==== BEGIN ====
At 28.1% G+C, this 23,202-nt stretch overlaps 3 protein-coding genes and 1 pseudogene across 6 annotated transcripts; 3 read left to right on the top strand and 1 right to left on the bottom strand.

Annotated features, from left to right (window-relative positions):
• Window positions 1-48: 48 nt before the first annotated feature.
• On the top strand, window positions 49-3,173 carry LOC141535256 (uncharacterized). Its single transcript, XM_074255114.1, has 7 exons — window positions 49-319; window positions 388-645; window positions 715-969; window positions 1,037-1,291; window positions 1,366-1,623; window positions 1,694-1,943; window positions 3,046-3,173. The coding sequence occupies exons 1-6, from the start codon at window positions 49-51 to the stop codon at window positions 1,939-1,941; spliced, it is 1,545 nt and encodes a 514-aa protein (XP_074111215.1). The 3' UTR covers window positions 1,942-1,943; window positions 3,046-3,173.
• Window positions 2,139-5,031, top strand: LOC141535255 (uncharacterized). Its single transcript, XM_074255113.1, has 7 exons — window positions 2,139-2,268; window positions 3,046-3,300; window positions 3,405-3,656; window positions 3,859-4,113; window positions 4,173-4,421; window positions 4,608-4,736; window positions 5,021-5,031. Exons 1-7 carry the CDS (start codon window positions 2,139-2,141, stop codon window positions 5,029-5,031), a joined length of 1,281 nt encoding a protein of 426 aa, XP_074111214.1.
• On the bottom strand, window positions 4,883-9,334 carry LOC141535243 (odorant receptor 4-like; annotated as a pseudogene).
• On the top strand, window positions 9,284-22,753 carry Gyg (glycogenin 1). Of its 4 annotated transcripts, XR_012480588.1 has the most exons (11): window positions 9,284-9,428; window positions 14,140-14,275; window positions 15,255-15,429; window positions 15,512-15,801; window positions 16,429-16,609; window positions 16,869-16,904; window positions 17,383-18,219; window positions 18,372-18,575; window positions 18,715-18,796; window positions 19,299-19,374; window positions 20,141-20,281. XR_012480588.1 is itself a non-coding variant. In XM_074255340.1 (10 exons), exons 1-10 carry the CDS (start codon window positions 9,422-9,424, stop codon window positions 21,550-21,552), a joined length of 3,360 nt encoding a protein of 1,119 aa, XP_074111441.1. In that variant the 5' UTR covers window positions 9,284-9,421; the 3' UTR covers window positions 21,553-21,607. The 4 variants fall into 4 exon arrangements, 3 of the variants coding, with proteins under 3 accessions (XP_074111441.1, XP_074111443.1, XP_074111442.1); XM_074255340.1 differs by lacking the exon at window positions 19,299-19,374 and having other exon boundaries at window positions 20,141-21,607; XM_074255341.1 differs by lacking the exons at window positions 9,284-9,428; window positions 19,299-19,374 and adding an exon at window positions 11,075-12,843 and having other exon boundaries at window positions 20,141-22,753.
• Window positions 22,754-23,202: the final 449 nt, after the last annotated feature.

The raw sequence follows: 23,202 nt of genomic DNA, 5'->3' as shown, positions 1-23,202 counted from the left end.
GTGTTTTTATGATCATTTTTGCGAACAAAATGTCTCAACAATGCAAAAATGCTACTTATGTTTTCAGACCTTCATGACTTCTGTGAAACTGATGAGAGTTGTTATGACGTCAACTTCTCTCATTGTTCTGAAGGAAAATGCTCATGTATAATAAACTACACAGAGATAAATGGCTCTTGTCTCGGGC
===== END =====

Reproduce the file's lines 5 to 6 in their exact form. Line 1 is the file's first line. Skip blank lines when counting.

• Window positions 2,139-5,031, top strand: LOC141535255 (uncharacterized). Its single transcript, XM_074255113.1, has 7 exons — window positions 2,139-2,268; window positions 3,046-3,300; window positions 3,405-3,656; window positions 3,859-4,113; window positions 4,173-4,421; window positions 4,608-4,736; window positions 5,021-5,031. Exons 1-7 carry the CDS (start codon window positions 2,139-2,141, stop codon window positions 5,029-5,031), a joined length of 1,281 nt encoding a protein of 426 aa, XP_074111214.1.
• On the bottom strand, window positions 4,883-9,334 carry LOC141535243 (odorant receptor 4-like; annotated as a pseudogene).